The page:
Lottery wish lists: Western Conference
Holes to fill and offseason plans for each of the West's lottery teams
EAST | WEST
Just as every contender has a weakness to hide in the playoffs, every lottery team has a weakness to fill at season's end.
And by the looks of it, some cash-strapped lottery teams could be in for an extra-long offseason.
We don't have a clue what the new collective bargaining agreement will do to the belts around the league, but we're guessing they will be tightened. We do know how much money is coming off each team's books in expiring deals -- thanks to salary data from Storyteller's salary database -- giving us something of a guide going forward.
So here's where each lottery team needs to improve and how it can fast-track its return to the playoffs.
2011-12 $M: -$25.0
Pop quiz: Which team improved its efficiency the most after the trade deadline? OK, it's Denver. You probably got that right. But who's next in line? The Rockets. Houston was on fire to finish the season, led by Kyle Lowry's sensational point guard play and a much improved defense. In fact, the Rockets finished with a better efficiency differential than three Eastern playoff teams (the Atlanta Hawks, New York Knicks and Indiana Pacers). And they don't deserve a playoff spot why?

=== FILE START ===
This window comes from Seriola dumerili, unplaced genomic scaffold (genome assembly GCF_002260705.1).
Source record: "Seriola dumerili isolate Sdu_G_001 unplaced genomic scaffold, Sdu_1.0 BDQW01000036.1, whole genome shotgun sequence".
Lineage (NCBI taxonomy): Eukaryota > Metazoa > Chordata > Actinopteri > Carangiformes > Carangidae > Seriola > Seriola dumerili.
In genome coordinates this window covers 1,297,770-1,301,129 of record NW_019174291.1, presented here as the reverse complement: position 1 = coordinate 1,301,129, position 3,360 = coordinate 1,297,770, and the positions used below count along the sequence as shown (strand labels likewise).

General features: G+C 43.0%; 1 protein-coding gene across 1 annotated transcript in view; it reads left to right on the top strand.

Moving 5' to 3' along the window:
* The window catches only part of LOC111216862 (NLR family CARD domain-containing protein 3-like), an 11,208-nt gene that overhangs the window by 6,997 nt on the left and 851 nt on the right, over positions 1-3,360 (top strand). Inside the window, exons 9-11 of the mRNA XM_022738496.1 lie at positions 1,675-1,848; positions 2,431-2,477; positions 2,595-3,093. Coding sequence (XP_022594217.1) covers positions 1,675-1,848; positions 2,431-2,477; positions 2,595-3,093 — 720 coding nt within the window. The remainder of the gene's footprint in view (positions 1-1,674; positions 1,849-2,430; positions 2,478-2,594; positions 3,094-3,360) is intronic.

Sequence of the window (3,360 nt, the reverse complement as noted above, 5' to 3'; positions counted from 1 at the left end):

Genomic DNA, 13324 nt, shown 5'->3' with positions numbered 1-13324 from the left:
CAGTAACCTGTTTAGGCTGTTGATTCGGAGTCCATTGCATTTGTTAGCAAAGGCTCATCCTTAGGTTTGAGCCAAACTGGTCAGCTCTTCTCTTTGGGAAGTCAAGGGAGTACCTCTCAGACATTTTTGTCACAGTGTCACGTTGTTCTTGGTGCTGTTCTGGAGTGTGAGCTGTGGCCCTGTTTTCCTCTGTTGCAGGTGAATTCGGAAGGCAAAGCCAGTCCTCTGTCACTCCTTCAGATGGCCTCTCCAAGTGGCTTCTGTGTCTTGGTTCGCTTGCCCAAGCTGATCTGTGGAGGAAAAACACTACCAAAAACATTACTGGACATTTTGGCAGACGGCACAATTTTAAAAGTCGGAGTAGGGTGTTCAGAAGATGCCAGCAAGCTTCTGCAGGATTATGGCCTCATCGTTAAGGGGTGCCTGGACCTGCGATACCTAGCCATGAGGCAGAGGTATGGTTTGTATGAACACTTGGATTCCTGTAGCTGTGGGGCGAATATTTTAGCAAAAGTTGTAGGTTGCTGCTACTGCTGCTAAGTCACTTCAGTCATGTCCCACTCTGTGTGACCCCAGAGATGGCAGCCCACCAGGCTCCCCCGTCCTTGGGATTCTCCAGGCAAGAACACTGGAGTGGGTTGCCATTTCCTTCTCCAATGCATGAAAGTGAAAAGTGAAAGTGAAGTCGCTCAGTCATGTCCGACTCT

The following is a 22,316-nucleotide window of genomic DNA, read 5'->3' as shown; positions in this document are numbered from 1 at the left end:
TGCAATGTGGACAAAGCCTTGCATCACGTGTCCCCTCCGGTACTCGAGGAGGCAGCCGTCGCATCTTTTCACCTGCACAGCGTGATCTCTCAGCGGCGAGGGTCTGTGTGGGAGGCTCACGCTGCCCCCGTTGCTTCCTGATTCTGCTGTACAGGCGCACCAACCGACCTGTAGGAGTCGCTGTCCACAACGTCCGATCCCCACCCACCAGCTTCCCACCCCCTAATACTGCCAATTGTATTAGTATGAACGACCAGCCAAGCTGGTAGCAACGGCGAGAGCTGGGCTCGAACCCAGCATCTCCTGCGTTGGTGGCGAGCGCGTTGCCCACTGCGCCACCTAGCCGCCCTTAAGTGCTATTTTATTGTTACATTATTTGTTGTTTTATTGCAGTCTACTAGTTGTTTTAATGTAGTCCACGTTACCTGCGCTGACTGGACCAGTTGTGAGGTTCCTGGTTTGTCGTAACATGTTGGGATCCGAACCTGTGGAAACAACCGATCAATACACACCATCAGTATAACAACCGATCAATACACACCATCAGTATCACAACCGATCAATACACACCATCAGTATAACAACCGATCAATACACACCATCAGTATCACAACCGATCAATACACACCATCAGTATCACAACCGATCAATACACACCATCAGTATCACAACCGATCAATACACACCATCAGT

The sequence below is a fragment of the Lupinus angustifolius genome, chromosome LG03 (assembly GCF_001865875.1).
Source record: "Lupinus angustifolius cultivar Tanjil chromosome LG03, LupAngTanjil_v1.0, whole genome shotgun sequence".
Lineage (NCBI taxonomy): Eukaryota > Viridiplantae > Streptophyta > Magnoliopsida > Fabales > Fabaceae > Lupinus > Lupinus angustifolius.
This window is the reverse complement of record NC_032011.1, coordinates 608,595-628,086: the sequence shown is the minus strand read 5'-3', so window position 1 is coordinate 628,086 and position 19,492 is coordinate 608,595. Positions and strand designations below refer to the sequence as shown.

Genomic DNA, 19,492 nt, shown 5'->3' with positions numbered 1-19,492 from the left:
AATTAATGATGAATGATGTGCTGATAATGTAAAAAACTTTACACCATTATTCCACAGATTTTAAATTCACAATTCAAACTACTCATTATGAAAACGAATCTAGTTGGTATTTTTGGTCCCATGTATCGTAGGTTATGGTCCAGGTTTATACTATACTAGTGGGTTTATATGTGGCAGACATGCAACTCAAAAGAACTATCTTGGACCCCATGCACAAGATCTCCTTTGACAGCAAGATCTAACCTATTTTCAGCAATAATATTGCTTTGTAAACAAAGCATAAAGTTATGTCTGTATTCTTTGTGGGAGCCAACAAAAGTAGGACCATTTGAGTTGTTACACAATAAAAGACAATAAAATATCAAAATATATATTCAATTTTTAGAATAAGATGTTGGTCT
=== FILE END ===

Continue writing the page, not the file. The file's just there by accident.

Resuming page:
But I digress. The Rockets are good and they're in great shape to continue their upswing. Chuck Hayes will become a free agent this season and it would be a surprise if he didn't stay put in Houston. The Rockets are in love with what he brings defensively, but his days of being one of the biggest bargains in the game are soon to be over.
With money left over from Yao Ming's expiring contract, the Rockets should be on the hunt for a starting center to complement Luis Scola on the block, and, if they can afford it, a midlevel small forward like Andrei Kirilenko makes sense here. Dallas Mavericks center Tyson Chandler would be an ideal fit for the defensively-challenged squad. If anything, it would certainly provide some interesting intra-division drama between Dallas owner Mark Cuban and Houston general manager Daryl Morey, two of the most analytics-savvy decision-makers in the game.
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